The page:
Later, in the process of supposedly "examining" Enten, the judge got turned around actually to initiate an argument and help the defendant formulate it, namely, that Enten didn't even have an opinion as to whether God willed anyone else to join him in not registering, and that, in effect, he was not representing any power bloc and wanted no part of any. Here again, as I understand it, the government was pushing a second all-important distinction. "Civil disobedience," of course, is eager to recruit participants and amass supporters as a show of power. Yet, not even being in a power game, Christian Anarchy says only, "I must be obedient to what God wants from me--quite apart from what anyone else thinks or does."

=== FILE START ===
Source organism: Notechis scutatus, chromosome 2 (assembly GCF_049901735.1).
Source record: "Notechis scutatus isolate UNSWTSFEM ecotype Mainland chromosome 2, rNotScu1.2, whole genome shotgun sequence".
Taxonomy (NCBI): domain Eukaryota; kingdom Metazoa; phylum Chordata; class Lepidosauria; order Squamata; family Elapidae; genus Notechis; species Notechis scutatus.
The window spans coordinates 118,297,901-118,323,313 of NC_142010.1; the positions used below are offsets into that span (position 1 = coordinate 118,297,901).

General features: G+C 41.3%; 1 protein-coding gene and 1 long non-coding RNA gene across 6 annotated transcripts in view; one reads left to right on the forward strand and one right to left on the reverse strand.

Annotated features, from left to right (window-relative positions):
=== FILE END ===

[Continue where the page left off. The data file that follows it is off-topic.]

In the formal announcement of his conclusions, the judge--as a finding of fact--said this: "I find further that, as of this time, he cannot conscientiously register with the Selective Service System." Of course, Enten had been catching all sorts of flak about being unpatriotic, a traitor to his country, and whatever. It may have been with this in mind, then, that, during the sentencing, the judge made a point of saying: "It seems to the court that this is a classic clash between your religious beliefs and the law of the land. I'm sure you love your country. I'm positive of that fact. I'm sure you love the people of this country." And his final words in the courtroom that day were these: "I think the defenses you have raised--or the defenses you haven't raised and so forth--have made you certainly an honorable person within the eyes of this court. And I think that your appearance here underscores that."